Here “clothes became a way of asserting class and gender distinctions, providing fine gradations in femininity, sentiment, and wealth” in antebellum society; a simple visual representation of whom and what a person was (Heneghan xvi). White skin obviously signaled respectability and affluence in many scenarios; a symbol that women carried into their clothing. Clothing was a natural outlet for portraying symbols, as a woman’s dress went with her everywhere and the colors could be easily understood by others with social and/or fashion knowledge. As will be examined later, the whitest of skin blended naturally (in early photographs) with white clothing, allowing some women to visually merge with their clothing in an ultimate statement of whiteness. This idea of whiteness as desirable originally extended from household objects, of which the most expensive were bright white and least expensive were earthen brown. As dishes and drapery began to match the skin-tone of the families owning them, fashion adapted these colors into everyday clothing as well. Thus upper-class families with wealth to spare most readily adopted this white trend, and displayed the trend most visibly with women’s fashionable new dresses.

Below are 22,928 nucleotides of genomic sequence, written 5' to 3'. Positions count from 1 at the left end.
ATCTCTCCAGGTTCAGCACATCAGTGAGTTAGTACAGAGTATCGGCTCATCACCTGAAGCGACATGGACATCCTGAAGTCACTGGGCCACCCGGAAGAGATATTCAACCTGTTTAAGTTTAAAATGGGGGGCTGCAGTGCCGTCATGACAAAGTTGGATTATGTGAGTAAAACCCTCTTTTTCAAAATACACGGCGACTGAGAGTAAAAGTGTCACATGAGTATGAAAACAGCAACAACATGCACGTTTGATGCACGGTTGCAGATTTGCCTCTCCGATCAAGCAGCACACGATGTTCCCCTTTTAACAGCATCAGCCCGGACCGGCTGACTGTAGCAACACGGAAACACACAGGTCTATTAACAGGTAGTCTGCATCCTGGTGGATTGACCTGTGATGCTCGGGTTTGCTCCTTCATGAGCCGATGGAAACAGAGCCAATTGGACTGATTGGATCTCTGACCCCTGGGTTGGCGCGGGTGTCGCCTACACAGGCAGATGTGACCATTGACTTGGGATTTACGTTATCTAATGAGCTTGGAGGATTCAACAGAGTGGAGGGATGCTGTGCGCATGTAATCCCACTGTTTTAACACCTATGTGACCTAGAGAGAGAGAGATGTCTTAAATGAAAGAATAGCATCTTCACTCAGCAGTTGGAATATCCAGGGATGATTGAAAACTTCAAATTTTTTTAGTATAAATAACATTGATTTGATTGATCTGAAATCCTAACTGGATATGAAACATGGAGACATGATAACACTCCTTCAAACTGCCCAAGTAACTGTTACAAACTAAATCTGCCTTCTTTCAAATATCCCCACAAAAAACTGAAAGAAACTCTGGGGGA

If the wealthiest of white women wore white, this ideological manifestation worked on a gradient scale (based on availability and social position) so that less wealthy women wore light colors and some white in their clothing. African-American women were left with darker earth tones in their clothing, along with some white used as an accent color. Children almost functioned outside of the whiteness ideology, as they were seen most often clothed in white regardless of age, more as a testament to their childhood innocence than to the social class of their parents. As no information or portraits of African-American children in the early nineteenth-century has met my attention, I only assume that the practice of clothing children in white reached across socio-racial boundaries.